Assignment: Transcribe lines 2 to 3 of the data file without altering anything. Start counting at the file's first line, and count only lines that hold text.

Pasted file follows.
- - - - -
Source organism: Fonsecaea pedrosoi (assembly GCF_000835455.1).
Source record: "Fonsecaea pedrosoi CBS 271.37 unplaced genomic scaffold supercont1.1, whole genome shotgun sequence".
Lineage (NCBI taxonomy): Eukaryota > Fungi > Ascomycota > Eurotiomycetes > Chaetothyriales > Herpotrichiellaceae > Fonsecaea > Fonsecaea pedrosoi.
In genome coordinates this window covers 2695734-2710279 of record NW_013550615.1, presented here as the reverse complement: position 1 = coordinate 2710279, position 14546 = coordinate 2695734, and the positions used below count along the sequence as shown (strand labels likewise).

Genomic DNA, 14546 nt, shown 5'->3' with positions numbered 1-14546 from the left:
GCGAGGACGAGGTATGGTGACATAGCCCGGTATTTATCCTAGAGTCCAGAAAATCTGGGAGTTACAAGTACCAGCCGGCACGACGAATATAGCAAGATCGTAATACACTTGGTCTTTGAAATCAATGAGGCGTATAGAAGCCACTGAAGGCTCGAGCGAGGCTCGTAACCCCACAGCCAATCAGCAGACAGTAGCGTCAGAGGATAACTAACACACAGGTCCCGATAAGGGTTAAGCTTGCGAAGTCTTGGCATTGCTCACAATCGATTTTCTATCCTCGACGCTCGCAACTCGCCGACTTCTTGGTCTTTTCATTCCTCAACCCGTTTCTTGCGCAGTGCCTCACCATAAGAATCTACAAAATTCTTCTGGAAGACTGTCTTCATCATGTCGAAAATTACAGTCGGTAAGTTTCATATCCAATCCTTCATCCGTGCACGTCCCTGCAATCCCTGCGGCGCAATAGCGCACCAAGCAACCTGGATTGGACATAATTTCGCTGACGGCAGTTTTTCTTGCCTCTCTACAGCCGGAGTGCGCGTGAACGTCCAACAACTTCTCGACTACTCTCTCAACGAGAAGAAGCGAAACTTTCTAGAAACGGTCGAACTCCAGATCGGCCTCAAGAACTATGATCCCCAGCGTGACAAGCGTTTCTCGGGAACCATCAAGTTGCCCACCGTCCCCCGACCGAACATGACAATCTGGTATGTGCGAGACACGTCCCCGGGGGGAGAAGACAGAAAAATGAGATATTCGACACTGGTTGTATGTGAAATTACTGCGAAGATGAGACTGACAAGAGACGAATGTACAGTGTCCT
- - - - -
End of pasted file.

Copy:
Source record: "Fonsecaea pedrosoi CBS 271.37 unplaced genomic scaffold supercont1.1, whole genome shotgun sequence".
Lineage (NCBI taxonomy): Eukaryota > Fungi > Ascomycota > Eurotiomycetes > Chaetothyriales > Herpotrichiellaceae > Fonsecaea > Fonsecaea pedrosoi.